2. For what kind of projects do you buy patterns (garments, purses, upcycling, baby and children's clothing and accessories, home dec, other [please mention])?
  3. Do you print the patterns or read and use them from your computer? Ereader? Other mobile device? Or both print and use from computer/mobile device?
  4. Do you notice errors and omissions?
  5. Do you notice inconsistencies?
  6. Are you aware of confusing instructions and/or instructions that are out of order?
  7. Do you care?
  8. Why? In other words, how does this affect your 1) ability to use the pattern and 2) your pleasure and enjoyment of the pattern?
  9. If you notice these problems, how does it affect your decision about a subsequent pattern from that person or small company? (Are you more likely to buy it or less likely to buy it?)
  10. What bugs you about patterns?
  11. How would you like them to be different?
  12. Do you have different satisfaction standards for patterns that are free compared to those you purchase?
  13. What else would you like to say about this topic? 
I welcome your answers to any/all of these questions. Short and sweet or long and detailed: all are welcome. However, please do not mention specific individuals or companies by name or innuendo; I feel so strongly about this that I promise to delete your comment if you do. This post is not about bashing; it's honestly and only about helping me to make this decision.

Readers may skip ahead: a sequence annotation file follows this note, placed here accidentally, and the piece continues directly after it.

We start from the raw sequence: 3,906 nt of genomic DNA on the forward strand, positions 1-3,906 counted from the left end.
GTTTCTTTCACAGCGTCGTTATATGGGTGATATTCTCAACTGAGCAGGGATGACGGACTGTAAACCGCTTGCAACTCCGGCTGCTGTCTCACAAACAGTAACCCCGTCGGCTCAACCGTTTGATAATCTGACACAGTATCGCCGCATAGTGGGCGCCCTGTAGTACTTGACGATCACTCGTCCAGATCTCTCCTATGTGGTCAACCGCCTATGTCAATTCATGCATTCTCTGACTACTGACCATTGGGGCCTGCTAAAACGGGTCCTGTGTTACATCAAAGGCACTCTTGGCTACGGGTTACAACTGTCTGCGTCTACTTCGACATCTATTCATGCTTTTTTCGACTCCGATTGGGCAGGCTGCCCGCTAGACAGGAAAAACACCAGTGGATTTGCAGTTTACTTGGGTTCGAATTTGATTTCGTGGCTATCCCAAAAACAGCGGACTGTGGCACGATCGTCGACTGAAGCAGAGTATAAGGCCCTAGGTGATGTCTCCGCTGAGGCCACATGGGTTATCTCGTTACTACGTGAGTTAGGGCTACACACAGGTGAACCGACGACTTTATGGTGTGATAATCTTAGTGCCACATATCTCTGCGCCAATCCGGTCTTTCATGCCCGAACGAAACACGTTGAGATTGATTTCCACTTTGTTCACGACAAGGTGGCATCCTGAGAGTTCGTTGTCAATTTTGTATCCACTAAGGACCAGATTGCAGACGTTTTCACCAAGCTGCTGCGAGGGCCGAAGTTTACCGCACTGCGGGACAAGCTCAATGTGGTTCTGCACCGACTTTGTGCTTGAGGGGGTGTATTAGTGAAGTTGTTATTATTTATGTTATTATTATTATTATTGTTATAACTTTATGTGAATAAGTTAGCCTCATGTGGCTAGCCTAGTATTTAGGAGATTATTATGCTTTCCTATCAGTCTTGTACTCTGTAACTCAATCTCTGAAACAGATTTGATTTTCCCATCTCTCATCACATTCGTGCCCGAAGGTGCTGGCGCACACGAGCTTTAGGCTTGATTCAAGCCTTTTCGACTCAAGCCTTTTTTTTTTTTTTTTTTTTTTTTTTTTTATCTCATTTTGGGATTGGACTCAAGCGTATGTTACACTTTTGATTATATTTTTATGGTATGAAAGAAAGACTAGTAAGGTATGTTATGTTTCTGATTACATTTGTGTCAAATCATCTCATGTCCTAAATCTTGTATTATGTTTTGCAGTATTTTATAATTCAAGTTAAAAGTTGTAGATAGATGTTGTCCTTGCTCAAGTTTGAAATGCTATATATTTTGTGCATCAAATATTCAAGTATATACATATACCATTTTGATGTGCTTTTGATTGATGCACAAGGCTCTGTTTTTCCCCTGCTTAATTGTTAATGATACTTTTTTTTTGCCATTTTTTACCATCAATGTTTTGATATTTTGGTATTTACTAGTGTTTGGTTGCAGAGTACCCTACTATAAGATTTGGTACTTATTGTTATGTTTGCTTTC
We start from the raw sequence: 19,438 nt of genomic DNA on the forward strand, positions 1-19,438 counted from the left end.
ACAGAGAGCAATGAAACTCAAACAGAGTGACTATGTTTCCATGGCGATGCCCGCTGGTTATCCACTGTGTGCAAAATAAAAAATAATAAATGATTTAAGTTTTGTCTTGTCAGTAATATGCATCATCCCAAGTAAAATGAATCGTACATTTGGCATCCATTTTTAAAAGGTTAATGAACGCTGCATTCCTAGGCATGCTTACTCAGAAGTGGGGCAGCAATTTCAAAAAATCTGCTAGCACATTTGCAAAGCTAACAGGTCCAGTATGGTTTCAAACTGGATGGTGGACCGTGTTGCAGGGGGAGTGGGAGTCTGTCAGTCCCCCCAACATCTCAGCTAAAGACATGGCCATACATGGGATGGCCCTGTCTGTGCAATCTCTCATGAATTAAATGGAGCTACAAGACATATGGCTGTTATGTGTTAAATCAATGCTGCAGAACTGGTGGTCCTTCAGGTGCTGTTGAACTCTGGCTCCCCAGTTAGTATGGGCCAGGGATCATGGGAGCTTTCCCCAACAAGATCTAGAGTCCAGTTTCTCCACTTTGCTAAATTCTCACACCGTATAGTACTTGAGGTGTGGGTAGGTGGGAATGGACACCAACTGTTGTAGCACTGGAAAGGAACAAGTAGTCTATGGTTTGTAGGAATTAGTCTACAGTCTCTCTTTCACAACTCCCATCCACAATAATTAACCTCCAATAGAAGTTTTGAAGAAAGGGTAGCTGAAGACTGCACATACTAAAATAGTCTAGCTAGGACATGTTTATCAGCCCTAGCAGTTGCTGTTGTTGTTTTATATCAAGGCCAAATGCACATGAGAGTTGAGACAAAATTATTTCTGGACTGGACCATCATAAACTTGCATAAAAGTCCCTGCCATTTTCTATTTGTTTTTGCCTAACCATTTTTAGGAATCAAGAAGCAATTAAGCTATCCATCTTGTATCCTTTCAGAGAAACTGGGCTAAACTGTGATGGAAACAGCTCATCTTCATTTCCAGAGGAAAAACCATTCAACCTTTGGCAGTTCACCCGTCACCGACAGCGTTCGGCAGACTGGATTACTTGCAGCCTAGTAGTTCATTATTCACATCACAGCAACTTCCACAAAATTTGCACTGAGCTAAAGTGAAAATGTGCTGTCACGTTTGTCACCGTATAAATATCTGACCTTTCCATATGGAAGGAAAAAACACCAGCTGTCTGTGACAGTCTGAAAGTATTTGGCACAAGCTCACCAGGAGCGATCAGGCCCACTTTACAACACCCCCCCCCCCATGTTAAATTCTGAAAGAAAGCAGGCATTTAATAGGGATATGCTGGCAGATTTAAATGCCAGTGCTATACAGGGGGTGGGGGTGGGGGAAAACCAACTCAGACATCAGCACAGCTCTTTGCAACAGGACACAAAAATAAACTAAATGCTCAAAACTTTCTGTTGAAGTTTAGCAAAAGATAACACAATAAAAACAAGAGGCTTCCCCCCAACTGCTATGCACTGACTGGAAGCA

A great big THANK YOU to everyone who reads this and replies. This time, it's you who's helping me! "We help each other!"

And a reminder: The giveaway for a little zippered case with a see-through front ends tonight (Tuesday, Sept 4) at 11:59 pm EDT. That post is here.

Update: I think I am asking way too many questions here. How about if you choose one or two questions and answer those. Would that be better?

Blessings and peace...

Sunday, September 1, 2013

Invitation to Be Generous: Pillowcases

My Internet sewing friend, Rhonda of Rhonda's Creative Life, has undertaken an enormous project: making 900 pillowcases for... I don't think she'll mind if I copy and paste from her most recent post:

The pillowcases are for the Mary Bridge Children's Hospital in Tacoma, Washington. Each child that is admitted to the hospital is given a special pillowcase. They find that a simple pillowcase helps to lift spirits and brings color into an all to white and scary environment. If you think that you might like to contribute to the project, here is a link to the simplified instructions I did to make the pillowcases. I believe in the motto of "there is strength in numbers," so if you feel that you can do just one pillowcase, it will be greatly appreciated.

Oh how I wish I knew how to indent a paragraph here. Anyway, I have made six so far and plan to make at least a few more. They are one of the easiest-peasiest sewing projects ever, thanks to Rhonda's great tutorial. Here are the first four I made:
My first four pillowcases, details follow, from left to right
Bumble bees and ladybugs
Seashells and triple zigzag stitching at edge of main fabric
Row of pink flowers stitched at edge of main fabric
Serpentine stitch (I think) at edge of main fabric
Inside view of the lower edge/side seam